Before the guest speakers told their stories, Founder and Executive Director of Northeast Florida Women Veterans (NFWV) Deloris Quaranta talked about her experience and problems in society.
Quaranta retired from the U.S. Air Force after serving twenty years. She said one problem in society today is the lack of conversation about women veterans. To combat this, she helped start women’s veterans recognition week five years ago.
“There are two unique needs of women veterans,” said Quaranta.
The first is to celebrate accomplishments, and the second is raising community awareness of issues veterans to face. Quaranta mentions homelessness as one of those issues.
Quaranta also talked about equal opportunity. She said, “The service available to veterans should be equal regardless of gender.”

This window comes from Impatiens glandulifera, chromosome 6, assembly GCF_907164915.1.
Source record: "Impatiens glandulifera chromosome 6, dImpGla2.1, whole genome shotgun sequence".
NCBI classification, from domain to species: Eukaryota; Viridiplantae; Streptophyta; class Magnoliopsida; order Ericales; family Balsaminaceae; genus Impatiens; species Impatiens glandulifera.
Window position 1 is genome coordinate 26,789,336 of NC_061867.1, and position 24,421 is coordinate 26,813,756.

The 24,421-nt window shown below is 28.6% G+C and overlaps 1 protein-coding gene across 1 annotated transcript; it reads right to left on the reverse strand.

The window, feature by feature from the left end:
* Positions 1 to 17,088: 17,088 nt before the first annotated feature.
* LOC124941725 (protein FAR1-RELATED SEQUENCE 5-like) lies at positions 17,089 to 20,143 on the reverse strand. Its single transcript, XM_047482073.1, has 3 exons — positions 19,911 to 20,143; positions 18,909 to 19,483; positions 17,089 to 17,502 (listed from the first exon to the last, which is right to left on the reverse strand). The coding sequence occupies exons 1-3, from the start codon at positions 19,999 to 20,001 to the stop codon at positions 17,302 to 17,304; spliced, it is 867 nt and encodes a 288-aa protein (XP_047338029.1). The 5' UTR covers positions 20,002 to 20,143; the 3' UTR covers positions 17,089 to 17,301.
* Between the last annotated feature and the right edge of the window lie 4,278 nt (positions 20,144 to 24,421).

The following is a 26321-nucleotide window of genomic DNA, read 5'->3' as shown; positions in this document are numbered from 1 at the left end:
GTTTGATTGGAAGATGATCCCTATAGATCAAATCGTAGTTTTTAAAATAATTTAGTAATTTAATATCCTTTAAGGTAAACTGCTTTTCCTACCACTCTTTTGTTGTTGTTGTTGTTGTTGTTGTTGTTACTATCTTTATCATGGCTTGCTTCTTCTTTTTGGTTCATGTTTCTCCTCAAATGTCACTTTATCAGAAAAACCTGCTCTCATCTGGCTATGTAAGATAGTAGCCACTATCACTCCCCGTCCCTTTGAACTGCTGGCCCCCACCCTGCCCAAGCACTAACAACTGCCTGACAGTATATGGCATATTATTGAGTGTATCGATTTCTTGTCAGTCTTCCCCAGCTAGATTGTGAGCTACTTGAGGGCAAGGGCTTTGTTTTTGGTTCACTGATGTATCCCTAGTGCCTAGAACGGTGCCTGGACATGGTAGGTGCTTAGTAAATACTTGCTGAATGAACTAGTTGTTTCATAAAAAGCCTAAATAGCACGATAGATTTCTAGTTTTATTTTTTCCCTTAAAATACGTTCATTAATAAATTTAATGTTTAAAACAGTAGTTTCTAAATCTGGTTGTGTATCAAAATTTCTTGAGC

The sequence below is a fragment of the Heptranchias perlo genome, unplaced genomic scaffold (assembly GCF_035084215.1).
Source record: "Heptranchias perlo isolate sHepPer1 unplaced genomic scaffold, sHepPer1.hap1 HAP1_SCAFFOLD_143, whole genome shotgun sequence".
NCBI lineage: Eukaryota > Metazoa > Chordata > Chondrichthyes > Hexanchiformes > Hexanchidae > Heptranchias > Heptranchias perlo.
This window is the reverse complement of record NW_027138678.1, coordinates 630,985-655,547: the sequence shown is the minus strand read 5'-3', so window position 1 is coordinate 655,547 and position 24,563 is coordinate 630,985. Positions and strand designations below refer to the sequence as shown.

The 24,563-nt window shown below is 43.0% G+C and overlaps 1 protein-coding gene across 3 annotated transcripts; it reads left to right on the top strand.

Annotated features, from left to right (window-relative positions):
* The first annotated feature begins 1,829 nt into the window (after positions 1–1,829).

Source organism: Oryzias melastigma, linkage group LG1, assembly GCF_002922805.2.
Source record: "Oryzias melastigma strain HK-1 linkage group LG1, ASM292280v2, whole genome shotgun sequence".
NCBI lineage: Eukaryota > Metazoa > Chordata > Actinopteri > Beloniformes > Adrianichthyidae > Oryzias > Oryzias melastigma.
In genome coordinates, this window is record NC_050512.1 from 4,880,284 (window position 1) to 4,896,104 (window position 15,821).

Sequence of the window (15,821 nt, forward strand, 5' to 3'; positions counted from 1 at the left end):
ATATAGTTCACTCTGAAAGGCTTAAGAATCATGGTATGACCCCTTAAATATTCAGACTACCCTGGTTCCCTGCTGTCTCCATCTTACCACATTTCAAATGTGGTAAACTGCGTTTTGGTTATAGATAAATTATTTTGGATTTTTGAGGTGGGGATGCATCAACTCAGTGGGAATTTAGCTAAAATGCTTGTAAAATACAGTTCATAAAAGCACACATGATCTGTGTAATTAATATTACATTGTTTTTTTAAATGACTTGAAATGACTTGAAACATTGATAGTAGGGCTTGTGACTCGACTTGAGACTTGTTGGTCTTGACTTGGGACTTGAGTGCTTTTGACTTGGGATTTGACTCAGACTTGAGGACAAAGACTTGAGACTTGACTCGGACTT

Guest speaker and Korean War veteran, Virginia Wygonik, then talked about her experiences. Wygonik enlisted in 1952 when she was just 19.
“I became an adult that day,” Wygonik said. She joked that even though she is now 85, she is still “ready, willing, and able” to serve.
Tears came to her eyes when she spoke about struggles that stretched beyond gender. She told a story about a young black woman she befriended during her time serving, but just like the discrimination between men and women, there was racial discrimination that forever separated Wygonik from her friend.
She said, at first, she was also denied the chance to go to Korea, because the men who wanted to go were given priority, and the woman was used to take the place of the men.